Posted on 10/15/2018 at 12:37 PM by Blog Experts

Many of the initiatives we are seeing in the state of Iowa continue to be rooted in the traditional system of K-12th school from the late 1800s.  Therefore, any effort to close the gaps that been in existence for more than 50 years continue to persist in spite of attempts to use research- and evidence-based practices. 

The kind of disruption we need to allow for those learning innovations to take place demand a transformation of the educational system (Schwahn & McGarvey, 2012).  Just in the past month, we have spent time reviewing the state’s structure developed to support school improvement and district accountability, under the umbrella of MTSS – a multitiered system of support.  The criteria established in areas of leadership, social/emotional learning, testing and proficiency measures, and achievement gaps among student populations (socio-economic, ethnicity, and learning disabilities) were the same things education has been using for years with no success.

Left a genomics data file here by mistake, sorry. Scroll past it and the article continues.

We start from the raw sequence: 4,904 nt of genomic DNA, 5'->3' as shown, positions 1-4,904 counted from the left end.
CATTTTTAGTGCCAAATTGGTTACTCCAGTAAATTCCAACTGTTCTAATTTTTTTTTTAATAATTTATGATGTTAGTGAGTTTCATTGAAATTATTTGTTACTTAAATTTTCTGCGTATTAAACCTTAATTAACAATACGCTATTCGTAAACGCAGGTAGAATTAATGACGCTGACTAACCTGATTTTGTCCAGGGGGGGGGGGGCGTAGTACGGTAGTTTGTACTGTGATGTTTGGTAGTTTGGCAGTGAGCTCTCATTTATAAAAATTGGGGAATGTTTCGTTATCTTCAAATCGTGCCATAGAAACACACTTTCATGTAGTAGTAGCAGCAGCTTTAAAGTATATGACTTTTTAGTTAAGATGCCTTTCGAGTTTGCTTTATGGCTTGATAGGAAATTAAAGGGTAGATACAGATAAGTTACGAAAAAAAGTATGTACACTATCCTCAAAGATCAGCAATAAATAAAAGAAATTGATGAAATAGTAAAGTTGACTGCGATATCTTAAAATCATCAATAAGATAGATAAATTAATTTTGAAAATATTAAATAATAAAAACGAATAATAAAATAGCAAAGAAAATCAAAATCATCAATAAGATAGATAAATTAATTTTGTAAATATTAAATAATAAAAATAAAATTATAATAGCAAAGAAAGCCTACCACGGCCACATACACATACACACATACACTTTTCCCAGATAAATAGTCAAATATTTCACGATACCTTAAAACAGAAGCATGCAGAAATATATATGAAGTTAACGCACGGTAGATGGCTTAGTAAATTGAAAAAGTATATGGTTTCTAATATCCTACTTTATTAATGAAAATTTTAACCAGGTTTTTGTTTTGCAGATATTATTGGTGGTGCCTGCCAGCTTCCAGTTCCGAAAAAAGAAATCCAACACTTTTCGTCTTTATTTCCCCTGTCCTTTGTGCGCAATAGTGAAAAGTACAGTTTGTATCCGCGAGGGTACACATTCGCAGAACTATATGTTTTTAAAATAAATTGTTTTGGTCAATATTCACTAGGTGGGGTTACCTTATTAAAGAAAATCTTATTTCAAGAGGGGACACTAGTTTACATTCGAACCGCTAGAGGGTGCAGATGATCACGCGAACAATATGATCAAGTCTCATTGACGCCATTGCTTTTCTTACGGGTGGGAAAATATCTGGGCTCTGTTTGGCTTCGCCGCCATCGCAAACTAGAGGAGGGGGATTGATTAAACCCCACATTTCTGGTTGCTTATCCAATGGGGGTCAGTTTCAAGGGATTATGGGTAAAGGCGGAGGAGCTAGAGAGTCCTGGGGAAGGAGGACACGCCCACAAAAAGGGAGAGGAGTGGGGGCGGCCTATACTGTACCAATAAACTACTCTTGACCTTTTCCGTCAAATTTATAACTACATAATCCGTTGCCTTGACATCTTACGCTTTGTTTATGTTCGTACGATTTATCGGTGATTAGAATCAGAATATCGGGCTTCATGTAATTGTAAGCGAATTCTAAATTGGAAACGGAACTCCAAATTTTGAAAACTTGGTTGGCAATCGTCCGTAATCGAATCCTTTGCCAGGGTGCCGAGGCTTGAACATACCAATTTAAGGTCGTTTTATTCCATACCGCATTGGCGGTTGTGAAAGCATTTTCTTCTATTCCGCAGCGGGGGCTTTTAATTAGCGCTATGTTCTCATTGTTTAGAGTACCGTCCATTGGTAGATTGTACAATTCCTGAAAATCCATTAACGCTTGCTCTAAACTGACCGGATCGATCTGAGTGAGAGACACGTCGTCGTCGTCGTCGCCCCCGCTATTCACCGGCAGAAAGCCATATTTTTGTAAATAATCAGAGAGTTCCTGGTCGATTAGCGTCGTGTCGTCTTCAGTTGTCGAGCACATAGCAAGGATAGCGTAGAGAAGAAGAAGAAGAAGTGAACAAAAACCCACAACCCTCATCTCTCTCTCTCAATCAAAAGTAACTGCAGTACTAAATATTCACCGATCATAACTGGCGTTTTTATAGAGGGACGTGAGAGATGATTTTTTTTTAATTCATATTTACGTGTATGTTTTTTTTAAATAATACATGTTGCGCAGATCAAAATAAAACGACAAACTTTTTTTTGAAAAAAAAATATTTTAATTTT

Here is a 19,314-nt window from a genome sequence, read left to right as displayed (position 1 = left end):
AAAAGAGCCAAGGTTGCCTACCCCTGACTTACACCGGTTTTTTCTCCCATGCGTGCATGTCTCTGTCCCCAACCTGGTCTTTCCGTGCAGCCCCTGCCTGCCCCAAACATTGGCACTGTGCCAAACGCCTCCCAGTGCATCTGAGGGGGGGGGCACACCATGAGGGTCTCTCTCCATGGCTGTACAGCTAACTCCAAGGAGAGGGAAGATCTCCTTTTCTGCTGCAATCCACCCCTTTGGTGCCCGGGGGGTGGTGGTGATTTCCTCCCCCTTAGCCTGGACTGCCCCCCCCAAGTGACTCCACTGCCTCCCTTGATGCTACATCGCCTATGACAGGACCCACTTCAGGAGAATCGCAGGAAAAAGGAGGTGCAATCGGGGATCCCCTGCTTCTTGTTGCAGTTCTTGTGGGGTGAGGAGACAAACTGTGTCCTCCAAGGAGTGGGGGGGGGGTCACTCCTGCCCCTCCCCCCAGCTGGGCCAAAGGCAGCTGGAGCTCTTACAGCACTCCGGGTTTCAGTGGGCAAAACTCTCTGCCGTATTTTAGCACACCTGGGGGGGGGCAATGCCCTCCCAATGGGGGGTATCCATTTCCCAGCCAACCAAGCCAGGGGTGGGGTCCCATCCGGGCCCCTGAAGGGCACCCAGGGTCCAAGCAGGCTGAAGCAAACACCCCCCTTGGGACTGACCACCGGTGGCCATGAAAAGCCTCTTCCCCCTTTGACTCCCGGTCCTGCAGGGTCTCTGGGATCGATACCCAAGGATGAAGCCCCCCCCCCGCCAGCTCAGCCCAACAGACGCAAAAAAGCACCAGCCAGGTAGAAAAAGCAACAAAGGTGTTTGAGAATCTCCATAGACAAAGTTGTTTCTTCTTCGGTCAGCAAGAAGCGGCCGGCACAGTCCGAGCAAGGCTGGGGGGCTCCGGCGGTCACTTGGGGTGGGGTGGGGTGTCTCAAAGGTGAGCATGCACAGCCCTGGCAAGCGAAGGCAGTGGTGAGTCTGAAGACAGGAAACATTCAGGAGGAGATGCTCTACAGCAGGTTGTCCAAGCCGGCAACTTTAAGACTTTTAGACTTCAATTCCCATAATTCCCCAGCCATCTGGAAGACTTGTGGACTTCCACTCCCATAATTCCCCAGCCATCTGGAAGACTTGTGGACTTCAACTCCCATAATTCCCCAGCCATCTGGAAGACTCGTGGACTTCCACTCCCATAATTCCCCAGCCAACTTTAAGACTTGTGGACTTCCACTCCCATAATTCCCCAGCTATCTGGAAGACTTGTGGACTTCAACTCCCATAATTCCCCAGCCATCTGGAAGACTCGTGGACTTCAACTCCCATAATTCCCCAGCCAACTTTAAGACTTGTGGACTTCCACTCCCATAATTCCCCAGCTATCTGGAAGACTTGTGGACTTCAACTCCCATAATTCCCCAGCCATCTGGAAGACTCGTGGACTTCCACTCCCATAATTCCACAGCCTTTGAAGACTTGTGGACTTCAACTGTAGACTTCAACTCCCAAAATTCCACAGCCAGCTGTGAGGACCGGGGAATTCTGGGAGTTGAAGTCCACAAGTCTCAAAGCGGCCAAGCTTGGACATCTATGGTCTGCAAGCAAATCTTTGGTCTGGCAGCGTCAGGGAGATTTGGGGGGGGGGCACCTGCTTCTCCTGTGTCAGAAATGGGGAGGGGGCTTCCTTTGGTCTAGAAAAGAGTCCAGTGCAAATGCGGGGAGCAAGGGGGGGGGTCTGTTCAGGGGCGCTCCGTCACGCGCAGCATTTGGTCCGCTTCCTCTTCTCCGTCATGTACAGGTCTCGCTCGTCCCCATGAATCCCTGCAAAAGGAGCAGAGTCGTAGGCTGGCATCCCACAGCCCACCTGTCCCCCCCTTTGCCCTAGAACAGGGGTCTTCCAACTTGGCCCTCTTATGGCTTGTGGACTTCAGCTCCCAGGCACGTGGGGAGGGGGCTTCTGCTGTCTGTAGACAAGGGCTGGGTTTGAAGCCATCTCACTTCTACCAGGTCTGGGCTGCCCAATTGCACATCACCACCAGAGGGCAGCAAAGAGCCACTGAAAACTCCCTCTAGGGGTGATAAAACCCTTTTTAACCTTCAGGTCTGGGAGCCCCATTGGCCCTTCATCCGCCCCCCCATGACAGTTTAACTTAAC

When we will start having enough voices at that table who will perpetuate the changes necessary to embrace those systems that have demonstrated success for all students such as project-based, problem-based learning, personalized learning, standards-based, competency-based, and performance-based real-world student achievement?  When will we begin to challenge the tools and suggest that we take time to make revisions prior to release?  We cannot continue to measure students using age-level and grade-level, deficiency-based assessments.  I believe it is never too late for that to happen, even in the tools that state is beginning to release.  If not now, when – if we are really committed to making a difference for our students?

 

References:

Schwahn, C. and McGarvey B. (2012). Inevitable: Mass customized learning, learning in the age of empowerment.No publisher.

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